The Briard, or Chien Berger de Brie, is an ancient working breed of France whose origin dates back to the eighth century. Early tapestries depict these large shaggy dogs with the Emperor Charlemagne, and Napoleon was also reported to have kept Briards.

The Briard has been used since early times as a guardian of the flocks and a herding dog. He has been the official dog of the French army and is somewhat rare today because so many Briards were lost in both world wars. Briards carried supplies to the front lines and served as sentry dogs due to their keen hearing, reputed to be the most acute of any breed. He was used by the medical corps to search for wounded soldiers.

Reports stress the amazing ability of the Briard to lead the corpsmen to those soldiers who still had a spark of life in their bodies. It was said that any man the Briard passed by was beyond assistance

General Appearance

A dog of handsome form. Vigorous and alert, powerful without coarseness, strong in bone and muscle, exhibiting the strength and agility required of the herding dog. Dogs lacking these qualities, however concealed by the coat, are to be penalized.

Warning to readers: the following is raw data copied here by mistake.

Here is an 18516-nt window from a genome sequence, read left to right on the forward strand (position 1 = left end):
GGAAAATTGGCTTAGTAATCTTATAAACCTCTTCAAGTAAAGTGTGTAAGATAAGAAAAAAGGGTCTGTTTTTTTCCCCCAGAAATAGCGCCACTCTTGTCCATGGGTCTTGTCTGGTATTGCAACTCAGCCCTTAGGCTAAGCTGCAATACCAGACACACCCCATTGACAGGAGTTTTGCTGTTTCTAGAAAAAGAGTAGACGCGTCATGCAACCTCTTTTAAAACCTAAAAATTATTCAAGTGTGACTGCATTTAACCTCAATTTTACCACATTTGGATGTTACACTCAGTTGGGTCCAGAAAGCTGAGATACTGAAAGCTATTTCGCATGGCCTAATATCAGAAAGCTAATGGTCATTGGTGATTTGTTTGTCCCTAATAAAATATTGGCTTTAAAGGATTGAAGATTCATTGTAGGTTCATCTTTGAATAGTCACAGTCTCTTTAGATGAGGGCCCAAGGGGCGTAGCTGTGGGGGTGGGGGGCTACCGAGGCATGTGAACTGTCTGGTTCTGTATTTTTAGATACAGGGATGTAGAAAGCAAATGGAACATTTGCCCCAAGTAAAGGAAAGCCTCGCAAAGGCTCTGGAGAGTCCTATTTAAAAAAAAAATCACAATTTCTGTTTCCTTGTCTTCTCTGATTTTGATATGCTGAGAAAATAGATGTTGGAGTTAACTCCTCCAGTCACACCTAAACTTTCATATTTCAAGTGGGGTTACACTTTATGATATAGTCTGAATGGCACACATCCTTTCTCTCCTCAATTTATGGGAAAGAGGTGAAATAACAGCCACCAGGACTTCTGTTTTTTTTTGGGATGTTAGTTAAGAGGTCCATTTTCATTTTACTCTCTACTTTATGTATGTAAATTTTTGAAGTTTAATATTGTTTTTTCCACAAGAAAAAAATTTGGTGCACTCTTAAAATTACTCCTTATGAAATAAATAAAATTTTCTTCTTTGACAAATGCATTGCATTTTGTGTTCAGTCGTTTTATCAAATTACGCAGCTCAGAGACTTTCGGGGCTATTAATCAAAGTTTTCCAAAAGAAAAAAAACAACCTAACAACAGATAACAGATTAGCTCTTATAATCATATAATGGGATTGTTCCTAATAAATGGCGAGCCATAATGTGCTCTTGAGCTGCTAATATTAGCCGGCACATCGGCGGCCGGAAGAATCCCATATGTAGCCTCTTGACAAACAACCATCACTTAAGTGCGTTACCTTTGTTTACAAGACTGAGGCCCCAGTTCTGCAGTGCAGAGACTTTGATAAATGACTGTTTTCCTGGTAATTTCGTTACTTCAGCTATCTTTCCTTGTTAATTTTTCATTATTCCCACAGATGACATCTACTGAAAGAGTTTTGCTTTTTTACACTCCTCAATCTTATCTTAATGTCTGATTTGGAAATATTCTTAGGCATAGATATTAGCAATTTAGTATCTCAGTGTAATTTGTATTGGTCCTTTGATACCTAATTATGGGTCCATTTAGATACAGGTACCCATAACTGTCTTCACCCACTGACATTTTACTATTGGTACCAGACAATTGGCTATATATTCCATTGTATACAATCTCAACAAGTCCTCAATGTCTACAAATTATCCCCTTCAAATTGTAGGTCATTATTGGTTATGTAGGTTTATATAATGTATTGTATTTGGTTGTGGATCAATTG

He is a dog of heart, with spirit and initiative, wise and fearless with no trace of timidity. Intelligent, easily trained, faithful, gentle, and obedient, the Briard possesses an excellent memory and an ardent desire to please his master. He retains a high degree of his ancestral instinct to guard home and master. Although he is reserved with strangers, he is loving and loyal to those he knows. Some will display a certain independence.


males 23 to 27 inches at the withers; bitches 22 to 25.5 inches at the withers.


All uniform colors are permitted except white. The colors are black, various shades of gray and various shades of tawny. The deeper shades of each color are preferred.

Learn more at the Briard Club of America.